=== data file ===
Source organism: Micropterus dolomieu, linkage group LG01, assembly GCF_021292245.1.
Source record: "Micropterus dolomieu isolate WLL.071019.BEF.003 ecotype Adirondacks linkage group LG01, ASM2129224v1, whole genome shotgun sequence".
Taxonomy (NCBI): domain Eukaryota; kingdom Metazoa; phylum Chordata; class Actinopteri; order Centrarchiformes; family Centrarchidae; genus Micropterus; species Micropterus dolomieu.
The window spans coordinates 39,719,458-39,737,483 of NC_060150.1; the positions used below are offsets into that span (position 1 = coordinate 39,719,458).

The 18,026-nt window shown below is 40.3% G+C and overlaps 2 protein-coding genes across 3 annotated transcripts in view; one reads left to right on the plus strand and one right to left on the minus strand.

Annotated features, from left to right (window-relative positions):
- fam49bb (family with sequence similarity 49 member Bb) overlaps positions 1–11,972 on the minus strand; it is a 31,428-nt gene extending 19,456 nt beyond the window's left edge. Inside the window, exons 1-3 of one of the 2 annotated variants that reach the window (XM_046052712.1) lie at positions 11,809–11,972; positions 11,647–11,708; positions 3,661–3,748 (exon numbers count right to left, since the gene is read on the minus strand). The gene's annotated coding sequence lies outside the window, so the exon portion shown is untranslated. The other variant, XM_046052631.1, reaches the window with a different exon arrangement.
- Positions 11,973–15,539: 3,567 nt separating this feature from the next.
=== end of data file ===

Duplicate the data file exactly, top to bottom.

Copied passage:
Source organism: Micropterus dolomieu, linkage group LG01, assembly GCF_021292245.1.
Source record: "Micropterus dolomieu isolate WLL.071019.BEF.003 ecotype Adirondacks linkage group LG01, ASM2129224v1, whole genome shotgun sequence".
Taxonomy (NCBI): domain Eukaryota; kingdom Metazoa; phylum Chordata; class Actinopteri; order Centrarchiformes; family Centrarchidae; genus Micropterus; species Micropterus dolomieu.
The window spans coordinates 39,719,458-39,737,483 of NC_060150.1; the positions used below are offsets into that span (position 1 = coordinate 39,719,458).

The 18,026-nt window shown below is 40.3% G+C and overlaps 2 protein-coding genes across 3 annotated transcripts in view; one reads left to right on the plus strand and one right to left on the minus strand.

Annotated features, from left to right (window-relative positions):
- fam49bb (family with sequence similarity 49 member Bb) overlaps positions 1–11,972 on the minus strand; it is a 31,428-nt gene extending 19,456 nt beyond the window's left edge. Inside the window, exons 1-3 of one of the 2 annotated variants that reach the window (XM_046052712.1) lie at positions 11,809–11,972; positions 11,647–11,708; positions 3,661–3,748 (exon numbers count right to left, since the gene is read on the minus strand). The gene's annotated coding sequence lies outside the window, so the exon portion shown is untranslated. The other variant, XM_046052631.1, reaches the window with a different exon arrangement.
- Positions 11,973–15,539: 3,567 nt separating this feature from the next.